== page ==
Biogeography of the Hawaiian Islands: The Global Context

Michael Heads

in Molecular Panbiogeography of the Tropics

Published by University of California Press

Published in print January 2012 | ISBN: 9780520271968
Published online September 2012 | e-ISBN: 9780520951808 | DOI:
Biogeography of the Hawaiian Islands: The Global Context

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The Hawaiian biota is often explained as the result of dispersal from Asian and American mainlands, either direct or by island hopping. Models of intraplate volcanism include the mantle plume/hot spot model (Wilson-Morgan model) and recent alternatives based on plate flexure. Features such as the Line Islands (now atolls) and Musicians Seamounts are proposed as former high islands and possible source areas for the Hawaiian biota. Some reconstructions have proposed that at one time, in the Oligocene, none of the Hawaiian Islands were emergent. The inferences supporting this are, however, problematic. The Hawaiian biota shows biogeographic affinities with Asia, America (especially California and the Caribbean), and the southeastern Pacific. Instead of interpreting these areas as centers of origin, the patterns are discussed here in terms of persisting metapopulations and regional tectonics.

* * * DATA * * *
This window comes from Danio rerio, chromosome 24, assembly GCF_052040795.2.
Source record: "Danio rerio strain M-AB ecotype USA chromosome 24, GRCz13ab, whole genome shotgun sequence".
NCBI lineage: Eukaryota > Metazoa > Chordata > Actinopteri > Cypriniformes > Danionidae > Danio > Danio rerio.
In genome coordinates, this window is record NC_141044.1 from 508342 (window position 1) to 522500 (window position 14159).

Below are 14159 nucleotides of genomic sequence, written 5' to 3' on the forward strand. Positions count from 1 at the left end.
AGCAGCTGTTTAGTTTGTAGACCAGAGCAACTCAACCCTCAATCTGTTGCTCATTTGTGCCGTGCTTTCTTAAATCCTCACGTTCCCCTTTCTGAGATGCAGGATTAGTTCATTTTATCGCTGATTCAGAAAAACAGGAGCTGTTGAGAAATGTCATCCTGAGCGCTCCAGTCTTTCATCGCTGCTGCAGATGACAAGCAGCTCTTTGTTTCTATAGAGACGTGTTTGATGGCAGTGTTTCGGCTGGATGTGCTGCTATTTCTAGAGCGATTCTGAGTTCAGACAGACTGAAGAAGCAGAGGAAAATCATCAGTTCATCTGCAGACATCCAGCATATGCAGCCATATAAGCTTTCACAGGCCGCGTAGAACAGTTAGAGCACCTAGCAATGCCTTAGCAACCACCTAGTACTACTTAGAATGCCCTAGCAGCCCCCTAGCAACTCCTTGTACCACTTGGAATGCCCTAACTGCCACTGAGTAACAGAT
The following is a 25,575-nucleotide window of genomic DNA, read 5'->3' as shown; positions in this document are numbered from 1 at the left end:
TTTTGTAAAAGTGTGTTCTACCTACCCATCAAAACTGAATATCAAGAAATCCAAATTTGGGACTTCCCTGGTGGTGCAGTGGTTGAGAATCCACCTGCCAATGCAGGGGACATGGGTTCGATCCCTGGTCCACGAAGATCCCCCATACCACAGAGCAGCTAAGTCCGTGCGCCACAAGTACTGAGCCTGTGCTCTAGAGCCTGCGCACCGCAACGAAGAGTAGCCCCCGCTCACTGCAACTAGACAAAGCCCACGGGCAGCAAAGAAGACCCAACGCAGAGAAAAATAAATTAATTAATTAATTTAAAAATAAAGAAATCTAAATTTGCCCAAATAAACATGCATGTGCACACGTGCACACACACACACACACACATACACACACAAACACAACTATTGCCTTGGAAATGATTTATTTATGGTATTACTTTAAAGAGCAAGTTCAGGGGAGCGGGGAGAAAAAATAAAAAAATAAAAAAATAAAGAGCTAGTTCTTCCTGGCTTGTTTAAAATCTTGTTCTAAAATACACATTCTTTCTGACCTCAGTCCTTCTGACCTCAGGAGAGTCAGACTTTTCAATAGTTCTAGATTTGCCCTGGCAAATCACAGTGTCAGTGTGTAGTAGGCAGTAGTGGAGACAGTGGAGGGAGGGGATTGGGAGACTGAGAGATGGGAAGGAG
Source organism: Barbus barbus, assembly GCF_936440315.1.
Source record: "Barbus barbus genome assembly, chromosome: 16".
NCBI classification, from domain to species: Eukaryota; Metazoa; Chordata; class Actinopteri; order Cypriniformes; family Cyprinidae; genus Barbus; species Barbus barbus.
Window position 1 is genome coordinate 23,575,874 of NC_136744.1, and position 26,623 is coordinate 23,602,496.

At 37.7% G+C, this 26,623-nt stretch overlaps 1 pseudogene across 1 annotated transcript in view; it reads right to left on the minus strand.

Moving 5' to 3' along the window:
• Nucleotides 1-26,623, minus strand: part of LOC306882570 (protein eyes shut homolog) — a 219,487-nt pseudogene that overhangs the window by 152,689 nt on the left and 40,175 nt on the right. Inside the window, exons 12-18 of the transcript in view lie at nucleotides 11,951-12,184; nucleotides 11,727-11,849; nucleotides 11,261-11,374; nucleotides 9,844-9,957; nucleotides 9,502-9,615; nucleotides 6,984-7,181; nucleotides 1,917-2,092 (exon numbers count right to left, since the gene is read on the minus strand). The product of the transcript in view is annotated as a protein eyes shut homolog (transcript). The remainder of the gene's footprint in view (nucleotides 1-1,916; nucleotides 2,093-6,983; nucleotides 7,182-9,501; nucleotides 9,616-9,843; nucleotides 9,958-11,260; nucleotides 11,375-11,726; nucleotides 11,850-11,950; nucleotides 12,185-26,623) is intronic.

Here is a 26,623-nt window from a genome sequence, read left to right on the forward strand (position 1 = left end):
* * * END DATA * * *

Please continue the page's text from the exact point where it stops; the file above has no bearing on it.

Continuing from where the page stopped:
Keywords: Hawaiian Islands; Hot-spot volcanism; Wilson-Morgan model; Line Islands; Musicians Seamounts; California; Caribbean

Chapter.  13768 words.  Illustrated.

Subjects: Evolutionary Biology

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